London /ˈlʌndən/ is the capital and most populous city of England and the United Kingdom. Standing on the River Thames in the south east of the island of Great Britain and it was founded by the Romans, who named it Londinium. Londons ancient core, the City of London, largely retains its 1. 12-square-mile medieval boundaries. London is a global city in the arts, education, fashion, healthcare, professional services and development, tourism. It is crowned as the worlds largest financial centre and has the fifth- or sixth-largest metropolitan area GDP in the world, London is a world cultural capital. It is the worlds most-visited city as measured by international arrivals and has the worlds largest city airport system measured by passenger traffic, London is the worlds leading investment destination, hosting more international retailers and ultra high-net-worth individuals than any other city. Londons universities form the largest concentration of education institutes in Europe. In 2012, London became the first city to have hosted the modern Summer Olympic Games three times, London has a diverse range of people and cultures, and more than 300 languages are spoken in the region.
Its estimated mid-2015 municipal population was 8,673,713, the largest of any city in the European Union, Londons urban area is the second most populous in the EU, after Paris, with 9,787,426 inhabitants at the 2011 census. The citys metropolitan area is the most populous in the EU with 13,879,757 inhabitants, the city-region therefore has a similar land area and population to that of the New York metropolitan area. London was the worlds most populous city from around 1831 to 1925, Other famous landmarks include Buckingham Palace, the London Eye, Piccadilly Circus, St Pauls Cathedral, Tower Bridge, Trafalgar Square, and The Shard. The London Underground is the oldest underground railway network in the world, the etymology of London is uncertain. It is an ancient name, found in sources from the 2nd century and it is recorded c.121 as Londinium, which points to Romano-British origin, and hand-written Roman tablets recovered in the city originating from AD 65/70-80 include the word Londinio. The earliest attempted explanation, now disregarded, is attributed to Geoffrey of Monmouth in Historia Regum Britanniae and this had it that the name originated from a supposed King Lud, who had allegedly taken over the city and named it Kaerlud.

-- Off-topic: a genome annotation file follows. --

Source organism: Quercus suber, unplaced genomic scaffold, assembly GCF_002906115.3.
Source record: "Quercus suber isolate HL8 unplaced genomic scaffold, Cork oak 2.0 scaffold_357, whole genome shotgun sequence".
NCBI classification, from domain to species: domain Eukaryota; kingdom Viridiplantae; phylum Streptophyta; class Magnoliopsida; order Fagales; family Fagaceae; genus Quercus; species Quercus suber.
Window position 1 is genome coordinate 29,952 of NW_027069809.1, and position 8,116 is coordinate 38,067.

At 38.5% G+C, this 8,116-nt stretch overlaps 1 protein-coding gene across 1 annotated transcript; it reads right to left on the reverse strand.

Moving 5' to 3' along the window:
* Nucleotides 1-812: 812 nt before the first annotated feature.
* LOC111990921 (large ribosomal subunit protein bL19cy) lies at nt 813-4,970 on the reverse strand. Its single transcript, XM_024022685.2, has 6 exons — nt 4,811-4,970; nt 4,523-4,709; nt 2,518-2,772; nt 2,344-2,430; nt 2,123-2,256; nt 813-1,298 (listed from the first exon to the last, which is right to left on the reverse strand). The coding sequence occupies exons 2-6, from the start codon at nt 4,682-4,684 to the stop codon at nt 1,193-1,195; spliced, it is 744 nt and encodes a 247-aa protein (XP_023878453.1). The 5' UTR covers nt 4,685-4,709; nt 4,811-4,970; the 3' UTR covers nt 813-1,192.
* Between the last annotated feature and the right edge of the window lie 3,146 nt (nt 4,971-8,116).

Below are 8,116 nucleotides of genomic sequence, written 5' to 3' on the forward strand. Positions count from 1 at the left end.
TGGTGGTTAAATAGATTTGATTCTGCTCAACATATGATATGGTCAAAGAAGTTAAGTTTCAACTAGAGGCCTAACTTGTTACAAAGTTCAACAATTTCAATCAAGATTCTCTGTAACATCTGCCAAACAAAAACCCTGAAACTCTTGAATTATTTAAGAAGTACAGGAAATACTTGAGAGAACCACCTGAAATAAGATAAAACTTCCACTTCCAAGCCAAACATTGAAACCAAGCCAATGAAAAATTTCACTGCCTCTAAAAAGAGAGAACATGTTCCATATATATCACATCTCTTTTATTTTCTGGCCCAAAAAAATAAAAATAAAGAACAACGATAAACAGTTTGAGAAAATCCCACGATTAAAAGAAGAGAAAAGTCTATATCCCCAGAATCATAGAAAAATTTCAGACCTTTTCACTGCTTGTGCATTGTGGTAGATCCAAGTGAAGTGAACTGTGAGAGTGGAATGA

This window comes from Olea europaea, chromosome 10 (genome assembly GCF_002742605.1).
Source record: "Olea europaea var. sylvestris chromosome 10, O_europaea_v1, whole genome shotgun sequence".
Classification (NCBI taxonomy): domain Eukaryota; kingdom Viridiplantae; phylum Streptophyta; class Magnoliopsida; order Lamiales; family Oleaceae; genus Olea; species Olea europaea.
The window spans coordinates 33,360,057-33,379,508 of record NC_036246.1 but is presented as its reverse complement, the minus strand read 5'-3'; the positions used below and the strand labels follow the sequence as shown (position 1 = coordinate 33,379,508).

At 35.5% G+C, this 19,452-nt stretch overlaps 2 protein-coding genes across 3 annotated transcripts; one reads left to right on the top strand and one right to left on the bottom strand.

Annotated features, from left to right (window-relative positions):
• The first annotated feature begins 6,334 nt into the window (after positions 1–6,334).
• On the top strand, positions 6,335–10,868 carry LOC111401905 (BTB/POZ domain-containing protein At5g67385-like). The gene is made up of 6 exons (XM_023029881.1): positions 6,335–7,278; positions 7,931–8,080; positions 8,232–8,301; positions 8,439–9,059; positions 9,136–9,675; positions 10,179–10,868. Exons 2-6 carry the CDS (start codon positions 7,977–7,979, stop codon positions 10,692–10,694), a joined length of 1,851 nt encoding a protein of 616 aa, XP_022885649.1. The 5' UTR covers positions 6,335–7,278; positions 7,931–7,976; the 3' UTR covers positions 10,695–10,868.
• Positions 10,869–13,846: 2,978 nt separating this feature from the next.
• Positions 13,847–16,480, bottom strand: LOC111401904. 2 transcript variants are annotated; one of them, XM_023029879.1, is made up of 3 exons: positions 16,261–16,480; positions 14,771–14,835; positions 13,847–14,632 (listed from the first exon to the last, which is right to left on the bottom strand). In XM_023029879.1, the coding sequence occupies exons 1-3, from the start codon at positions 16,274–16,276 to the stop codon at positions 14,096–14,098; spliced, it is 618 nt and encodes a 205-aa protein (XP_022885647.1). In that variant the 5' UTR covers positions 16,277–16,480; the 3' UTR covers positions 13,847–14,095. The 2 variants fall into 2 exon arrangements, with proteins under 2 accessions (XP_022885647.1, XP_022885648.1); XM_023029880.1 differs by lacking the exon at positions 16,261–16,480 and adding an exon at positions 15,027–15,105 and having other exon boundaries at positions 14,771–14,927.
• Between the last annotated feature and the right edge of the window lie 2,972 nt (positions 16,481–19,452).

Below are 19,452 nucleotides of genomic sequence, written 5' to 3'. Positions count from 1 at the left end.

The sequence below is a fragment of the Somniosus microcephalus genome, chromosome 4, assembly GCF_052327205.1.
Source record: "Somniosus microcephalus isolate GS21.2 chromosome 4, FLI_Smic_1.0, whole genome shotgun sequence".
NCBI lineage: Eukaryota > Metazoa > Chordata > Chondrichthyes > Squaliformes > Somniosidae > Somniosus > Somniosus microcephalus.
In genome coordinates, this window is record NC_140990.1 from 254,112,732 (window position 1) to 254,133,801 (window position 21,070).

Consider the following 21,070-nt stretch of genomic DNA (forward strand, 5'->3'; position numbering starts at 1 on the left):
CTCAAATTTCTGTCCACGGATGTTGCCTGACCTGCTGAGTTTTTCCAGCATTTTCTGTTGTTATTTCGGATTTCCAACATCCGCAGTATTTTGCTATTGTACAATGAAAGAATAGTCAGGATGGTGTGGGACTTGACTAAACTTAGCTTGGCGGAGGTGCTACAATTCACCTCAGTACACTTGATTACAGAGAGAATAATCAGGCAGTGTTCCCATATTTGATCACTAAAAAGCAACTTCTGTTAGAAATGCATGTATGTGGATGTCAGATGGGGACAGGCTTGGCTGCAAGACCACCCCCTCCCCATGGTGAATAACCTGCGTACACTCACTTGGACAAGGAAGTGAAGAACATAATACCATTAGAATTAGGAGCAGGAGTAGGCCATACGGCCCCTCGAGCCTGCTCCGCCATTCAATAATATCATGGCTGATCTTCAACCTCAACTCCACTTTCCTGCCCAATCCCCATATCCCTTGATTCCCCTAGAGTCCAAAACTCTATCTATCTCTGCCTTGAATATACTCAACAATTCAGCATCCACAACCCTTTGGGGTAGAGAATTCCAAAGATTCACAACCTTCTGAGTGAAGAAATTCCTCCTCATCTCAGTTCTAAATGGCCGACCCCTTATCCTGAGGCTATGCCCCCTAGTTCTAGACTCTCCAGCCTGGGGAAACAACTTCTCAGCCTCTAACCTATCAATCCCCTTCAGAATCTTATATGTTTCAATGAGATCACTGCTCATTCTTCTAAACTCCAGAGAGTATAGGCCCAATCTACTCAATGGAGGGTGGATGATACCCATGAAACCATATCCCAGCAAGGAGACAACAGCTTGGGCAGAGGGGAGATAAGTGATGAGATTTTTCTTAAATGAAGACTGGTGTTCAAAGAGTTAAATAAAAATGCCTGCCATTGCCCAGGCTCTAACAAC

From 1898, it was accepted that the name was of Celtic origin and meant place belonging to a man called *Londinos. The ultimate difficulty lies in reconciling the Latin form Londinium with the modern Welsh Llundain, which should demand a form *lōndinion, from earlier *loundiniom. The possibility cannot be ruled out that the Welsh name was borrowed back in from English at a date, and thus cannot be used as a basis from which to reconstruct the original name. Until 1889, the name London officially applied only to the City of London, two recent discoveries indicate probable very early settlements near the Thames in the London area
The word shaman probably originates from the Tungusic Evenki language of North Asia. The term was introduced to the west after Russian forces conquered the shamanistic Khanate of Kazan in 1552, Mircea Eliade writes, A first definition of this complex phenomenon, and perhaps the least hazardous, will be, shamanism = technique of religious ecstasy. Shamanism encompasses the premise that shamans are intermediaries or messengers between the world and the spirit worlds. Shamans are said to treat ailments/illness by mending the soul, alleviating traumas affecting the soul/spirit restores the physical body of the individual to balance and wholeness. The shaman enters supernatural realms or dimensions to obtain solutions to problems afflicting the community, Shamans may visit other worlds/dimensions to bring guidance to misguided souls and to ameliorate illnesses of the human soul caused by foreign elements. The shaman operates primarily within the world, which in turn affects the human world. The restoration of balance results in the elimination of the ailment, hundreds of books and academic papers on the subject have been produced, with a peer-reviewed academic journal being devoted to the study of shamanism.